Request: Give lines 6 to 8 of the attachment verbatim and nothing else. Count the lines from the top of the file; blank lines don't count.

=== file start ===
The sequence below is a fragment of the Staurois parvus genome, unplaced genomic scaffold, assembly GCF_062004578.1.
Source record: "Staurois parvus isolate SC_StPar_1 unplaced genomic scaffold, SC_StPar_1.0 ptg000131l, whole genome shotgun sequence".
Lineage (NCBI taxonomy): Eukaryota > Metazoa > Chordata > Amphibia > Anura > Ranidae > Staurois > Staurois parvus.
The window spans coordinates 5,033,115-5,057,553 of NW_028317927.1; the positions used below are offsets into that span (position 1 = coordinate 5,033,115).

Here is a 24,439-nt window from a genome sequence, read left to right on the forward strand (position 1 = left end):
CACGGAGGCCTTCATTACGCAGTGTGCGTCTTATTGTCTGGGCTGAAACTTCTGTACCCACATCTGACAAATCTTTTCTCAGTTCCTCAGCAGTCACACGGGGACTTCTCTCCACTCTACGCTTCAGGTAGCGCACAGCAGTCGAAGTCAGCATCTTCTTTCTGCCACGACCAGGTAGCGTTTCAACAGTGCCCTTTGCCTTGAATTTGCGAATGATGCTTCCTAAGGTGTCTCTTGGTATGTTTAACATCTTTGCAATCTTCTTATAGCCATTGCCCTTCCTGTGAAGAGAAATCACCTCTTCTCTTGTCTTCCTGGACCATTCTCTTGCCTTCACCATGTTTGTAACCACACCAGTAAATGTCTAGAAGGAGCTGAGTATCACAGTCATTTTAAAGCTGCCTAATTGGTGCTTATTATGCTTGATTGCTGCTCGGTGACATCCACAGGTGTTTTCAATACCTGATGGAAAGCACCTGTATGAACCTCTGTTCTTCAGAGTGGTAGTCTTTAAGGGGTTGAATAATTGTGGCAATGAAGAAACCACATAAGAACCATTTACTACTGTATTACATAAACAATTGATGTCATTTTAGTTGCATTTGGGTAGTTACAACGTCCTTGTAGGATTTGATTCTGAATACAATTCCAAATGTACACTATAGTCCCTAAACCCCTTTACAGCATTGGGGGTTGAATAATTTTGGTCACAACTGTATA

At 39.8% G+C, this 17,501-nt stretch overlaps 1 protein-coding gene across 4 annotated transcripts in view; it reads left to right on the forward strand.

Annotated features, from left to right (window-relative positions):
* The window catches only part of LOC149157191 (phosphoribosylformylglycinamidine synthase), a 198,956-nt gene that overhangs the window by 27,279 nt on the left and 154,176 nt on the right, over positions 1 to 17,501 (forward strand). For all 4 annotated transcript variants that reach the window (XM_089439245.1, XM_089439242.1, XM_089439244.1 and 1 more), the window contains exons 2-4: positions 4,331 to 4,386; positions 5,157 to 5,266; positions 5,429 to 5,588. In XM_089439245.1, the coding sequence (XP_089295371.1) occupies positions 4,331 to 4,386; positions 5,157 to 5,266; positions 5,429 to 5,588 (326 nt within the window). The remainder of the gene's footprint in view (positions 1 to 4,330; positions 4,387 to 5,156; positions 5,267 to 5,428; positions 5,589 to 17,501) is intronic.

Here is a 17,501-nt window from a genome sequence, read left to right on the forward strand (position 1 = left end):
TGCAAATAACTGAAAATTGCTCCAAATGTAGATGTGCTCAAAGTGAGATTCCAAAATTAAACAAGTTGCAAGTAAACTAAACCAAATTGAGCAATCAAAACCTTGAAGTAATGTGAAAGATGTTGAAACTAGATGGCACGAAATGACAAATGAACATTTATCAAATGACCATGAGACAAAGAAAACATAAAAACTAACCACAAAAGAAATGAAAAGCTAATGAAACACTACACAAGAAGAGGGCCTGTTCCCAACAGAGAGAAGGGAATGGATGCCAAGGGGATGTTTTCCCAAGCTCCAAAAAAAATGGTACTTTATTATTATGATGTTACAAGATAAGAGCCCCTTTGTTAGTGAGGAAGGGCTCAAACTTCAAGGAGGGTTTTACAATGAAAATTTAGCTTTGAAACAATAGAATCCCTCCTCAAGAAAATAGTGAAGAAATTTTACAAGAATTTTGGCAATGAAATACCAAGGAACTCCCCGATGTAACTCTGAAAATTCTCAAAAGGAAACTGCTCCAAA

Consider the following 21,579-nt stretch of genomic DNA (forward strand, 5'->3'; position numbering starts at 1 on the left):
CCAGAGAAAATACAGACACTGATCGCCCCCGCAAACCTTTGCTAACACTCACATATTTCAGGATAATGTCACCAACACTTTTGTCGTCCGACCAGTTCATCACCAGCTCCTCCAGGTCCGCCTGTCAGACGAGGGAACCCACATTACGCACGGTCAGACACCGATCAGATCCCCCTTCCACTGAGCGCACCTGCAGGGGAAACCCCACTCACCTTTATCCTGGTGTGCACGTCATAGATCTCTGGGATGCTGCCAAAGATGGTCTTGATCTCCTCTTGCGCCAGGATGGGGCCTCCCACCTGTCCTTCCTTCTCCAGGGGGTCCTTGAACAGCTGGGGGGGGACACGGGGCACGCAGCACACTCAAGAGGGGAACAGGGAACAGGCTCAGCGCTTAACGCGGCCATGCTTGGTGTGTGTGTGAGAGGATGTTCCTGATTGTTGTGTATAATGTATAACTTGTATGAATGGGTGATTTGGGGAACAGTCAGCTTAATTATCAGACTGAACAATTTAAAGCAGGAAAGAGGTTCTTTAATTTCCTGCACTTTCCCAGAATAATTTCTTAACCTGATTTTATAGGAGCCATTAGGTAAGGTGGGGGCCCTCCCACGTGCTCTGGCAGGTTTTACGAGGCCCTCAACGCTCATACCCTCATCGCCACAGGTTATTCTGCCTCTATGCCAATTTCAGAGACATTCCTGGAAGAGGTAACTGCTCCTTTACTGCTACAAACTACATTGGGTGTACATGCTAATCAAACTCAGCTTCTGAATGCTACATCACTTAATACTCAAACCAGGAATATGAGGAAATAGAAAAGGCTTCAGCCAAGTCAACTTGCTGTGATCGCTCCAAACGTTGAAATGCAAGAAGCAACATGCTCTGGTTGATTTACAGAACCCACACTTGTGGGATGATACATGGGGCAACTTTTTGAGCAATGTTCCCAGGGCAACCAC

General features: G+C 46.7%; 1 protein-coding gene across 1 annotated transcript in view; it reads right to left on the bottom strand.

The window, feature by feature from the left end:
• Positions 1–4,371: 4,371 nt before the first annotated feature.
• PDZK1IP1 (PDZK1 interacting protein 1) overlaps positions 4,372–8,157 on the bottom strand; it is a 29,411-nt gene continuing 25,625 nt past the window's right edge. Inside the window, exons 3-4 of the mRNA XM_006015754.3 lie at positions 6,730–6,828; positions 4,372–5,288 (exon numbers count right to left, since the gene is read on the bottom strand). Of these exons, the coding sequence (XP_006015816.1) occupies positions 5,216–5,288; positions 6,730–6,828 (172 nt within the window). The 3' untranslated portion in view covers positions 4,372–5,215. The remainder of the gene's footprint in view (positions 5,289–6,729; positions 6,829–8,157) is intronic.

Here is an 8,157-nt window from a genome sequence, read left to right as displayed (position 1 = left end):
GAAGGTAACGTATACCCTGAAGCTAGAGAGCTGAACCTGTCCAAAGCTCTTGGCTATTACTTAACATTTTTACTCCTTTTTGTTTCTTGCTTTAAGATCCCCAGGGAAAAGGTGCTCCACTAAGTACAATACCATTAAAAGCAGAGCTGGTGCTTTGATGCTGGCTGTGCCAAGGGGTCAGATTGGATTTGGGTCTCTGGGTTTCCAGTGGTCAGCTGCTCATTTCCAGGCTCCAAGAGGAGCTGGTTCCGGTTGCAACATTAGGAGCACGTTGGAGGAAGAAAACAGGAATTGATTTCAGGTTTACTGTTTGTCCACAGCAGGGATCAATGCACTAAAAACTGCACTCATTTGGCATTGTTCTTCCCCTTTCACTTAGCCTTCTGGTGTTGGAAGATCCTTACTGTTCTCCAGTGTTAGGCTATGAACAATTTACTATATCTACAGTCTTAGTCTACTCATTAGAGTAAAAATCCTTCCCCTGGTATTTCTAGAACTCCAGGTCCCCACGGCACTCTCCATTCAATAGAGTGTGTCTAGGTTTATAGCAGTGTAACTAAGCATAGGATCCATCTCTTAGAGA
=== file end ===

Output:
CACGGAGGCCTTCATTACGCAGTGTGCGTCTTATTGTCTGGGCTGAAACTTCTGTACCCACATCTGACAAATCTTTTCTCAGTTCCTCAGCAGTCACACGGGGACTTCTCTCCACTCTACGCTTCAGGTAGCGCACAGCAGTCGAAGTCAGCATCTTCTTTCTGCCACGACCAGGTAGCGTTTCAACAGTGCCCTTTGCCTTGAATTTGCGAATGATGCTTCCTAAGGTGTCTCTTGGTATGTTTAACATCTTTGCAATCTTCTTATAGCCATTGCCCTTCCTGTGAAGAGAAATCACCTCTTCTCTTGTCTTCCTGGACCATTCTCTTGCCTTCACCATGTTTGTAACCACACCAGTAAATGTCTAGAAGGAGCTGAGTATCACAGTCATTTTAAAGCTGCCTAATTGGTGCTTATTATGCTTGATTGCTGCTCGGTGACATCCACAGGTGTTTTCAATACCTGATGGAAAGCACCTGTATGAACCTCTGTTCTTCAGAGTGGTAGTCTTTAAGGGGTTGAATAATTGTGGCAATGAAGAAACCACATAAGAACCATTTACTACTGTATTACATAAACAATTGATGTCATTTTAGTTGCATTTGGGTAGTTACAACGTCCTTGTAGGATTTGATTCTGAATACAATTCCAAATGTACACTATAGTCCCTAAACCCCTTTACAGCATTGGGGGTTGAATAATTTTGGTCACAACTGTATA

At 39.8% G+C, this 17,501-nt stretch overlaps 1 protein-coding gene across 4 annotated transcripts in view; it reads left to right on the forward strand.

Annotated features, from left to right (window-relative positions):